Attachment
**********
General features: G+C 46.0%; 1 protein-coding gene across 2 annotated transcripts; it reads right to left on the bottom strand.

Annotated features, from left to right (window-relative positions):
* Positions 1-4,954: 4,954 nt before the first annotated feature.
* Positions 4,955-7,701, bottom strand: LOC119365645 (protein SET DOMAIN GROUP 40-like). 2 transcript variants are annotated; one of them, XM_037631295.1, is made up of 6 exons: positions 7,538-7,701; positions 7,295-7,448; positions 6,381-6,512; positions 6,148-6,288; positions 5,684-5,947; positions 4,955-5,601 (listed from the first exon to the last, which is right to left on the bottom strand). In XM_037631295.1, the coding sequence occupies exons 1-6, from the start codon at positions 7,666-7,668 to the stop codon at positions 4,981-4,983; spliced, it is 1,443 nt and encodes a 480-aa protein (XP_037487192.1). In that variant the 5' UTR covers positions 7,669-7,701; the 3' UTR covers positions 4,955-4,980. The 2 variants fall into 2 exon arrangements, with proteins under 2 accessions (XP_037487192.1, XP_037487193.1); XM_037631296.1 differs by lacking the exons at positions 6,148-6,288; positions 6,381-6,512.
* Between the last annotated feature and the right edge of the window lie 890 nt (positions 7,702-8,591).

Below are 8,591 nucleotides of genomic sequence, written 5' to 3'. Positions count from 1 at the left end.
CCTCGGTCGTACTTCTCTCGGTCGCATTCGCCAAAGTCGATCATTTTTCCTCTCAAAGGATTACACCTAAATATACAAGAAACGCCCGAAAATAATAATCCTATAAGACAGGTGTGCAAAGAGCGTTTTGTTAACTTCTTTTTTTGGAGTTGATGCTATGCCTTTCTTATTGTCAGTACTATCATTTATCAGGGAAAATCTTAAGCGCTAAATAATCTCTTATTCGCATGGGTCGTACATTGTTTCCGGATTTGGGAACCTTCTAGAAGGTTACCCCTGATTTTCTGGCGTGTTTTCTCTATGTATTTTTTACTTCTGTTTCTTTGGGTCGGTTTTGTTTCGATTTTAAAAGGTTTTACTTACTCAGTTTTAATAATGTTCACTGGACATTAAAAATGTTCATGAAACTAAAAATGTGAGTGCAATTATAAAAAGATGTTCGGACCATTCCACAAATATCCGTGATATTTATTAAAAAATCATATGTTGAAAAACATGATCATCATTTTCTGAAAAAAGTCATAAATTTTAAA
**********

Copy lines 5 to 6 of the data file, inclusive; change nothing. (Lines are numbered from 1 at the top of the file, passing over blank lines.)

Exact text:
* Between the last annotated feature and the right edge of the window lie 890 nt (positions 7,702-8,591).

Below are 8,591 nucleotides of genomic sequence, written 5' to 3'. Positions count from 1 at the left end.